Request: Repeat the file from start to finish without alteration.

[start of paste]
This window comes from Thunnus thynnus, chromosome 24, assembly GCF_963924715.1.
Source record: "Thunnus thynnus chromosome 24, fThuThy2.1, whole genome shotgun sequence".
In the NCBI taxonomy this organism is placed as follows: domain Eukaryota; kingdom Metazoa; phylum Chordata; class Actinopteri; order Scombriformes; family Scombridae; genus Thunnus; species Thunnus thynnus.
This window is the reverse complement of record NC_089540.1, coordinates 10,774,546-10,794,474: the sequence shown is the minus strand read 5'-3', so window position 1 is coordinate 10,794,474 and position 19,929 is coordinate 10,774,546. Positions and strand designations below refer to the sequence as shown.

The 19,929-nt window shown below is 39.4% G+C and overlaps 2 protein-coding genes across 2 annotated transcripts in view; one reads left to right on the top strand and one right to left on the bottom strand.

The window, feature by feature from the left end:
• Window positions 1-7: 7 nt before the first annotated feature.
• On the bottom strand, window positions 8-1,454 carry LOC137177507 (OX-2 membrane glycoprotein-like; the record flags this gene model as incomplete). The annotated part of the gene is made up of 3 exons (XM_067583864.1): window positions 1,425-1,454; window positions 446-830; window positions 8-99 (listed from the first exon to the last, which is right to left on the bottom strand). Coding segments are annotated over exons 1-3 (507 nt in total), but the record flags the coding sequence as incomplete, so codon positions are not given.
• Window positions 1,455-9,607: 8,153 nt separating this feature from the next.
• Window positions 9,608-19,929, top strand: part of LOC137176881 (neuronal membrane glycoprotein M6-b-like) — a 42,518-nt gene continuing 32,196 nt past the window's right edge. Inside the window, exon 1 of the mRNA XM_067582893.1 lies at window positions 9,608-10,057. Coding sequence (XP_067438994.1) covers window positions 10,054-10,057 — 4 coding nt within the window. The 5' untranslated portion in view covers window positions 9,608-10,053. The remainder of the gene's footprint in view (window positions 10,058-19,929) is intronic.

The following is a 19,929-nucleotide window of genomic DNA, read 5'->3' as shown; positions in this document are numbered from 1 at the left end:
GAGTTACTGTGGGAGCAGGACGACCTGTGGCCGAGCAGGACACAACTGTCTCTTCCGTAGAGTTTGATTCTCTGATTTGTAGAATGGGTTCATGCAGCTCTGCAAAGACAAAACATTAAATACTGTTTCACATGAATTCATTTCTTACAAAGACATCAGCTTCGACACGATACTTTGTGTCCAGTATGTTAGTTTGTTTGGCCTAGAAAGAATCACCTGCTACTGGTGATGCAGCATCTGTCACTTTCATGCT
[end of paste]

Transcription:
This window comes from Thunnus thynnus, chromosome 24, assembly GCF_963924715.1.
Source record: "Thunnus thynnus chromosome 24, fThuThy2.1, whole genome shotgun sequence".
In the NCBI taxonomy this organism is placed as follows: domain Eukaryota; kingdom Metazoa; phylum Chordata; class Actinopteri; order Scombriformes; family Scombridae; genus Thunnus; species Thunnus thynnus.
This window is the reverse complement of record NC_089540.1, coordinates 10,774,546-10,794,474: the sequence shown is the minus strand read 5'-3', so window position 1 is coordinate 10,794,474 and position 19,929 is coordinate 10,774,546. Positions and strand designations below refer to the sequence as shown.

The 19,929-nt window shown below is 39.4% G+C and overlaps 2 protein-coding genes across 2 annotated transcripts in view; one reads left to right on the top strand and one right to left on the bottom strand.

The window, feature by feature from the left end:
• Window positions 1-7: 7 nt before the first annotated feature.
• On the bottom strand, window positions 8-1,454 carry LOC137177507 (OX-2 membrane glycoprotein-like; the record flags this gene model as incomplete). The annotated part of the gene is made up of 3 exons (XM_067583864.1): window positions 1,425-1,454; window positions 446-830; window positions 8-99 (listed from the first exon to the last, which is right to left on the bottom strand). Coding segments are annotated over exons 1-3 (507 nt in total), but the record flags the coding sequence as incomplete, so codon positions are not given.
• Window positions 1,455-9,607: 8,153 nt separating this feature from the next.
• Window positions 9,608-19,929, top strand: part of LOC137176881 (neuronal membrane glycoprotein M6-b-like) — a 42,518-nt gene continuing 32,196 nt past the window's right edge. Inside the window, exon 1 of the mRNA XM_067582893.1 lies at window positions 9,608-10,057. Coding sequence (XP_067438994.1) covers window positions 10,054-10,057 — 4 coding nt within the window. The 5' untranslated portion in view covers window positions 9,608-10,053. The remainder of the gene's footprint in view (window positions 10,058-19,929) is intronic.

The following is a 19,929-nucleotide window of genomic DNA, read 5'->3' as shown; positions in this document are numbered from 1 at the left end:
GAGTTACTGTGGGAGCAGGACGACCTGTGGCCGAGCAGGACACAACTGTCTCTTCCGTAGAGTTTGATTCTCTGATTTGTAGAATGGGTTCATGCAGCTCTGCAAAGACAAAACATTAAATACTGTTTCACATGAATTCATTTCTTACAAAGACATCAGCTTCGACACGATACTTTGTGTCCAGTATGTTAGTTTGTTTGGCCTAGAAAGAATCACCTGCTACTGGTGATGCAGCATCTGTCACTTTCATGCT